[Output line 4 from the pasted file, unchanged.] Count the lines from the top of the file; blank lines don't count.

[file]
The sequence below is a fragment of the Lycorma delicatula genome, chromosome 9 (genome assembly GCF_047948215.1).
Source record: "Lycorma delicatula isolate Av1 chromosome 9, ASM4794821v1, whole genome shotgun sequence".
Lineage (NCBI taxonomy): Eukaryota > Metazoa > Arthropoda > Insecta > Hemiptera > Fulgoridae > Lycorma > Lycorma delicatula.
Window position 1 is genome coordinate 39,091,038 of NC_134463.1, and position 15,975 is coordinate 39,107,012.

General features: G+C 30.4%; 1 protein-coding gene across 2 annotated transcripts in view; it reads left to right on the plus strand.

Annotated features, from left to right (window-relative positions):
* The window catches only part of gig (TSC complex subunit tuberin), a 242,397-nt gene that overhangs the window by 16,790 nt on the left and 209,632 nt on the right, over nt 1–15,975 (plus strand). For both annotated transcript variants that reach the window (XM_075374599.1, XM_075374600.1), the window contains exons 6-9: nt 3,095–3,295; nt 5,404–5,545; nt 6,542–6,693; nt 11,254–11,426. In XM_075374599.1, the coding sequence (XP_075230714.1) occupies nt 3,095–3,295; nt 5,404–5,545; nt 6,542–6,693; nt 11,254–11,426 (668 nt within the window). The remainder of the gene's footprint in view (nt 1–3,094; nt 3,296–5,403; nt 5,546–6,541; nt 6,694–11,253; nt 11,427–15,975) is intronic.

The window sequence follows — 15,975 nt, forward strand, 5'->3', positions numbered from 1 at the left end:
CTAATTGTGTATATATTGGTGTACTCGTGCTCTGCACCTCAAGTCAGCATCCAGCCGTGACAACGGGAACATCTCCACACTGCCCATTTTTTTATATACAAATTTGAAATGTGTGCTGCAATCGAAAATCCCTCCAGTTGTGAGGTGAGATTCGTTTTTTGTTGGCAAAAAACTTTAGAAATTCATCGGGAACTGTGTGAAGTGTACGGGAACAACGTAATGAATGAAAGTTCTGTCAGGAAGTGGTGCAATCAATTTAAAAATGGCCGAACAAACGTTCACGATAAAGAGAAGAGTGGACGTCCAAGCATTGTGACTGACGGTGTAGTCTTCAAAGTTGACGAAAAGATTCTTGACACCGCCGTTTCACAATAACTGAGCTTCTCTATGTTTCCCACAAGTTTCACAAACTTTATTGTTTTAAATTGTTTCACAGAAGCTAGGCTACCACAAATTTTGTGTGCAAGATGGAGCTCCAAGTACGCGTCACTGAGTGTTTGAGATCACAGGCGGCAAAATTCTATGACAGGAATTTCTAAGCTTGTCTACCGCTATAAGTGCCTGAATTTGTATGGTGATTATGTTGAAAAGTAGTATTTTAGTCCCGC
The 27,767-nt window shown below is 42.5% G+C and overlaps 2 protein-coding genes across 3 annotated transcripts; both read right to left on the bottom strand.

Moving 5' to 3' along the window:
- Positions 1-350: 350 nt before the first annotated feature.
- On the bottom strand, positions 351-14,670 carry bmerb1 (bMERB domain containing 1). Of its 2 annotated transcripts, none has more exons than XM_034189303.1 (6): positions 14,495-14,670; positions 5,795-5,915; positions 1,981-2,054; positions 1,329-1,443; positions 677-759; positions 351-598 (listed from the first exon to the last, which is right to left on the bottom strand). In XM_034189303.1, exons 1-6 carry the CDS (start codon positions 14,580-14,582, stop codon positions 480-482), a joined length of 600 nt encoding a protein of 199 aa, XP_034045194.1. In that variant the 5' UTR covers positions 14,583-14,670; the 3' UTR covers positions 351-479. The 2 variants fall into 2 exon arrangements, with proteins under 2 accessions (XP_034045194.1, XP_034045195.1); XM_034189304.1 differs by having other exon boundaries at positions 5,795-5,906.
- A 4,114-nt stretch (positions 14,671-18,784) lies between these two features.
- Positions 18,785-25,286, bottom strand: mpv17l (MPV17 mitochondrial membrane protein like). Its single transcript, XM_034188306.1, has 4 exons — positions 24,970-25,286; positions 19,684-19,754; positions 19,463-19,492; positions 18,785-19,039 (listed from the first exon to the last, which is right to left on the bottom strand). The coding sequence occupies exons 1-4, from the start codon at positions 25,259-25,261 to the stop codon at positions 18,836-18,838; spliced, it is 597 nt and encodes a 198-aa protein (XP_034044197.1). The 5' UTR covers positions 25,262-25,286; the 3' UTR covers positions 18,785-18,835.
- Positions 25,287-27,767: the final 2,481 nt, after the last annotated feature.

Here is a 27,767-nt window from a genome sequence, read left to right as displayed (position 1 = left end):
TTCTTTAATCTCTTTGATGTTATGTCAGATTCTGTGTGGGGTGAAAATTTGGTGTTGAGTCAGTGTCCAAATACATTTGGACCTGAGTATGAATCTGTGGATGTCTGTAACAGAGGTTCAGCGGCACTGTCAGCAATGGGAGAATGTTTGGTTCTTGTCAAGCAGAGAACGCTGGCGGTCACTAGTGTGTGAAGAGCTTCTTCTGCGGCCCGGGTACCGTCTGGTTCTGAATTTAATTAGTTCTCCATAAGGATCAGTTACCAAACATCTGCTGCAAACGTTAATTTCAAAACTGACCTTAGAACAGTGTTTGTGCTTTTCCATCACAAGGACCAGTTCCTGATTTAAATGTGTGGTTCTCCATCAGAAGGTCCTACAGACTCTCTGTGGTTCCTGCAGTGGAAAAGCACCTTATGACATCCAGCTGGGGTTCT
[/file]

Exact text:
Window position 1 is genome coordinate 39,091,038 of NC_134463.1, and position 15,975 is coordinate 39,107,012.